So, what are some actionable ways to preserve and heal God’s world that extend beyond environmental trends? Vital to our future is principle-based cooperation that see beyond the planetary dangers looming on the horizon to focus on the underlying principles found in Jesus’s compassion and attention to leftover scraps. In the story, Jesus commanded His disciples to collect every fragment so that nothing was wasted, suggesting a recognition that someone else might need it. How much money do we waste on expensive merchandise, selfish pleasures, luxurious and unwholesome foods, and other harmful indulgences? 

Jesus commanded us not to waste food, for the more we waste, the less is available for others. We should neglect nothing that could benefit others. We should gather everything we can to relieve the earth’s hungry. Studies have shown that the greatest action we can take to help the environment is to adopt a plant-based, meat-free diet. Factory farms, which produce a lot of meat to feed a growing appetite for it, are wasteful. Meat eating signifies surplus and wasted lives and resources. A plant-based diet, by contrast, minimizes waste, benefits the environment, and fosters both animal well-being and our own health.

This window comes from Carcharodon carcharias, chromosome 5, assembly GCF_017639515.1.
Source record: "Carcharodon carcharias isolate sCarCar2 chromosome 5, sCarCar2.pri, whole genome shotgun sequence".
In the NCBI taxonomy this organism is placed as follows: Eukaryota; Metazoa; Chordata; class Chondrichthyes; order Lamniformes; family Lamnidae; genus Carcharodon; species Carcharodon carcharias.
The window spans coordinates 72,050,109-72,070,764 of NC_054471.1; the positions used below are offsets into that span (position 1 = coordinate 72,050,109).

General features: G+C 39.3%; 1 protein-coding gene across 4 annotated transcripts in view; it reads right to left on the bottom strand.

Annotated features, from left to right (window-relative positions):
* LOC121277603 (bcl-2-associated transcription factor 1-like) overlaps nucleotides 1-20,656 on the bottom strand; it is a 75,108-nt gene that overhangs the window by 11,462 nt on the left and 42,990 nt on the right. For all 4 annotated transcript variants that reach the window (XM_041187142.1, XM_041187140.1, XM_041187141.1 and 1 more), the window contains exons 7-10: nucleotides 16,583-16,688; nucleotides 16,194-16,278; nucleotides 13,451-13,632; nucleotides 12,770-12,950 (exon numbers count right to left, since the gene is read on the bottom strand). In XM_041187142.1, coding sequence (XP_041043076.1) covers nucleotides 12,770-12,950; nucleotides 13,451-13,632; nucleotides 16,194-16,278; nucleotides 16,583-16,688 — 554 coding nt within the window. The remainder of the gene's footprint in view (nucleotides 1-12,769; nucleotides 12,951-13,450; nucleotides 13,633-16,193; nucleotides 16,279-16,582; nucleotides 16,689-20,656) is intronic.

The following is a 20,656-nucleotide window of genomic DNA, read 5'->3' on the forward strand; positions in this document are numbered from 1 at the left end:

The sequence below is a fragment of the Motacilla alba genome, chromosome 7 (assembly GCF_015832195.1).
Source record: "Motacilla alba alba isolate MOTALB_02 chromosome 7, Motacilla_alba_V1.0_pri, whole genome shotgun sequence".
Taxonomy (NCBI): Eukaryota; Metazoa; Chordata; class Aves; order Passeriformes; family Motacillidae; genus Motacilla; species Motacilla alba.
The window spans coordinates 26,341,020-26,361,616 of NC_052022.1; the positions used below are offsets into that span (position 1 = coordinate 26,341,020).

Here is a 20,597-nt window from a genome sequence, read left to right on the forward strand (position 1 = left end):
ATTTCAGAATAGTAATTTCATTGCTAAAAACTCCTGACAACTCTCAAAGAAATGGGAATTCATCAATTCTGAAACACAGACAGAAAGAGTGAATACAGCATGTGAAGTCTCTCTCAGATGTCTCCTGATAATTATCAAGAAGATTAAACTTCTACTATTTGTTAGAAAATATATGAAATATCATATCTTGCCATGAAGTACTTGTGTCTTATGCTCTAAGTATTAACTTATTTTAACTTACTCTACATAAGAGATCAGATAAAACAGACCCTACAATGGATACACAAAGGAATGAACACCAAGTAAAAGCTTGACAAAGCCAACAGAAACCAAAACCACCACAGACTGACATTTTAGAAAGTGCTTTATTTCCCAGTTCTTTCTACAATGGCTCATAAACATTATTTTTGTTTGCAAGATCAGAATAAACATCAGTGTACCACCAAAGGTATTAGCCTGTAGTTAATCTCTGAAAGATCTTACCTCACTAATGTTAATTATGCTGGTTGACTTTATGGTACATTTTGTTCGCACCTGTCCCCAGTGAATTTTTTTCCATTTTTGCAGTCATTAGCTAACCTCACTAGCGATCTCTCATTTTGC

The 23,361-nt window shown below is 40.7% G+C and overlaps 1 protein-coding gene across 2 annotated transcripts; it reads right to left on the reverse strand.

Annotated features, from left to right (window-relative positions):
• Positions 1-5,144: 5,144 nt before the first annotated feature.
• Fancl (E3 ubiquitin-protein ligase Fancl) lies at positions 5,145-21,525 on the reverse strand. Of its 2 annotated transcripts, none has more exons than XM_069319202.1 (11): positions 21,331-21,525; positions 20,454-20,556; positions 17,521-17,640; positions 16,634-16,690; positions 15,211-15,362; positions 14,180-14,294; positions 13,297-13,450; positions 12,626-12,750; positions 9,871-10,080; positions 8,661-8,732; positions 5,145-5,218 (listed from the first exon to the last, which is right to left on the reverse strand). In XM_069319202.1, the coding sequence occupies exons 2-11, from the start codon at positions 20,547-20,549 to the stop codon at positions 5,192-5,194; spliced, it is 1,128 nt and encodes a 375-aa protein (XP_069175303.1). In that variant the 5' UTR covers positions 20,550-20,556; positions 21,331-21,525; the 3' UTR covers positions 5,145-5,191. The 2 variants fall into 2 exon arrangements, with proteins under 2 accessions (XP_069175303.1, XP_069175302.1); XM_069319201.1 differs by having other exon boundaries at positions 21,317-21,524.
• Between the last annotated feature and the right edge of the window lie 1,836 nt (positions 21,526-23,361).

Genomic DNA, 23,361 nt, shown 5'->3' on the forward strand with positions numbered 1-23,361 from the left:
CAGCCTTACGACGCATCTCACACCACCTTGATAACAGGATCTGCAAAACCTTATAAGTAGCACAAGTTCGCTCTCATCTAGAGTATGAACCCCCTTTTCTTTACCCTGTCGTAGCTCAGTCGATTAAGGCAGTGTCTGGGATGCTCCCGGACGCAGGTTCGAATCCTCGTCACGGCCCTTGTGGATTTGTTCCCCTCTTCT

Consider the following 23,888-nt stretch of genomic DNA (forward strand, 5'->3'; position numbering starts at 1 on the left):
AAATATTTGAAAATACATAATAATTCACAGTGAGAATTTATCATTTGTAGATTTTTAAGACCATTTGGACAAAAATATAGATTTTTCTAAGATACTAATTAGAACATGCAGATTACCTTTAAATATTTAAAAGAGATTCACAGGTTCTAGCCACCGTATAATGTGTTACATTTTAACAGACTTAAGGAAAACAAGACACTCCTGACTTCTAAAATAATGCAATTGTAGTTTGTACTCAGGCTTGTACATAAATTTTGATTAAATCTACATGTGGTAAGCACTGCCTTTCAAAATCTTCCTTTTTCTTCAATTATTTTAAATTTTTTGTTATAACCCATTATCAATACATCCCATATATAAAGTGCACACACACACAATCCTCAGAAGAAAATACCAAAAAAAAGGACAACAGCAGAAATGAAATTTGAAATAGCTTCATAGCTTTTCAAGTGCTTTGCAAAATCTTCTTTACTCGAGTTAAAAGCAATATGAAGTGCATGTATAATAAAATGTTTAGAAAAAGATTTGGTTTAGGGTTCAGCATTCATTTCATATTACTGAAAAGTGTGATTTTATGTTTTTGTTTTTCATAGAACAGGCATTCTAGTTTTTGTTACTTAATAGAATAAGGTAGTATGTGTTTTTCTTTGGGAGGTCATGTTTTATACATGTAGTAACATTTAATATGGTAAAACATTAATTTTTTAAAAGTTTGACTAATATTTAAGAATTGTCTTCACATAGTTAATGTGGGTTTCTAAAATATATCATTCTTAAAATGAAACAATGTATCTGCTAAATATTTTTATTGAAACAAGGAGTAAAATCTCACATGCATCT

What does vegetarianism have to do with the miracle of Jesus feeding five thousand? Didn’t the meal Jesus provide include fish? As a Jew, Jesus followed a restricted diet, so the two small fish cannot represent meats like pork, lobster, or oysters on the half shell. Any interpretation must start from Jesus’s theological framework, which reflects back to the creation order that began with a vegetarian diet (Genesis 1:29). While I know that consuming meat is permitted, vegetarianism was established at the beginning and will be again in the coming kingdom (Isaiah11:6–9). I consider it revealing that in the story, Jesus never asked for fish, only bread, and after performing the miracle, He focused on the bread alone (John 6:23, 26).